command cat (short for concatenate). This command simply reads a file and writes the
content to standard out. For example, if we type:
cat grammar-story.txt
this will print out the file contents to the console:
character:#name# the #adjective# #animal#
place:school,the beach,the zoo,Burning Man
origin:once #character# and #character# went to #place#
To take this output and feed it into TraceryRecursion we can pipe the output of cat
into TraceryRecursion:
cat grammar-story.txt | java TraceryRecursion
More generally this looks like:
cat | java TraceryRecursion
Try running TraceryRecursion without a -out argument using pipes to feed grammar
files into TraceryRecursion.
Loading the grammar
For this lab, the loadGrammar() function will be very similar to what it was in Lab 1 with
one major difference: instead of giving it a string as an argument we’re passing it
the InputStream we returned from getInputStream().
We’re going to use an instance of BufferedReader to read from this InputStream.
The main reason for using this class instead of the raw InputStream is for the function
readLine() which allows us to read strings that correspond to a line of the file,
automatically handling the fact that different operating systems using different
characters to indicate the end of a line. You can read more about BufferedReaders
here. To make a new BufferedReader you need to give it a new InputStreamReader
which requires an InputStream as part of its constructor. You can see the details of an
InputStreamReader here. So you’ll be creating a new BufferedReader from a new
InputStreamReader which is created from the InputStream.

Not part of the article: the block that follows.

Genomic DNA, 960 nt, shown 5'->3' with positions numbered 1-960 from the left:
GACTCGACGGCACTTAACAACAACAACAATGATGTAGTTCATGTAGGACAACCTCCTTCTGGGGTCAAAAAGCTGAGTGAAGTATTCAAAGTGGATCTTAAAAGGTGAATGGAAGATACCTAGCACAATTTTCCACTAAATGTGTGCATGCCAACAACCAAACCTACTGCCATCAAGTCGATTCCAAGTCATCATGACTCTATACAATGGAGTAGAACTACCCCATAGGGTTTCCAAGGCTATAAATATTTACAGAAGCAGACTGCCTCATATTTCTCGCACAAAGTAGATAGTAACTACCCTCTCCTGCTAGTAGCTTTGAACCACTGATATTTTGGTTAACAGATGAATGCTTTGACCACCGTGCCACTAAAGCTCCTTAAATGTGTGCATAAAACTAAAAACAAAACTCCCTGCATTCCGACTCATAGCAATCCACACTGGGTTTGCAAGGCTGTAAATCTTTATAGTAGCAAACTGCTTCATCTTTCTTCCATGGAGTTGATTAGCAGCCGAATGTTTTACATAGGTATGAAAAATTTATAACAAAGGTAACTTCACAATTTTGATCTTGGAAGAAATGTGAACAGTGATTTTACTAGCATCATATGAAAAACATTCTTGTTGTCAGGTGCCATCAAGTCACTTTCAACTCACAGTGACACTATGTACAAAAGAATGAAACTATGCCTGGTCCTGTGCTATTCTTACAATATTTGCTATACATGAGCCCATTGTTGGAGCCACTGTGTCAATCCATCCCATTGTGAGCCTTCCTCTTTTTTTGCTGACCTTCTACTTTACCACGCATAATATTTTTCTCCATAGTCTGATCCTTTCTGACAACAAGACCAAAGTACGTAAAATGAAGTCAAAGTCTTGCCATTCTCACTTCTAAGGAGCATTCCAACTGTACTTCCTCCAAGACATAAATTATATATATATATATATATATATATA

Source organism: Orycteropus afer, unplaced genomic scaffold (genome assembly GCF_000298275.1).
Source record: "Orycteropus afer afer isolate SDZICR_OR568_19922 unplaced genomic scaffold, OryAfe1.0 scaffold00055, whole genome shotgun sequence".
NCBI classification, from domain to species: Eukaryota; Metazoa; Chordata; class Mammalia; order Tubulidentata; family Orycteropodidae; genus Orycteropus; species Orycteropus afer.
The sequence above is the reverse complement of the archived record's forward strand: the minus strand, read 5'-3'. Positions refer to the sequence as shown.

Note: The constructor for BufferedReader wants an instance of the abstract class
Reader as the argument. An InputStreamReader is a subclass of Reader, which is
why this works.
We’ll use the readLine() method on BufferedReader to read each line of the
grammar and add it to the Hashtable. The loop where you’re calling readLine() will
have to know when to stop. Fortunately, it returns null when it gets to the end of the
stream, so we can use this to know when the loop should stop.
Specifying that loadGrammar() throws an exception
You’ve probably seen at least a few RuntimeExceptions being thrown in your
experience as a Java programmer. Among the most common are the
ArrayOutOfBoundsException (when you’re trying to access an index that isn’t in an
array) and a NullPointerException (when you try to access a field or method on a
reference variable that hasn’t been set equal to anything). These are unchecked
exceptions, and programmers don’t usually try to catch them.
The BufferedReader methods in loadGrammar() throw the checked exception
IOException. Since it’s checked, the compiler flags it as an error, requiring the
programmer to either catch the exception or declare that the method can throw the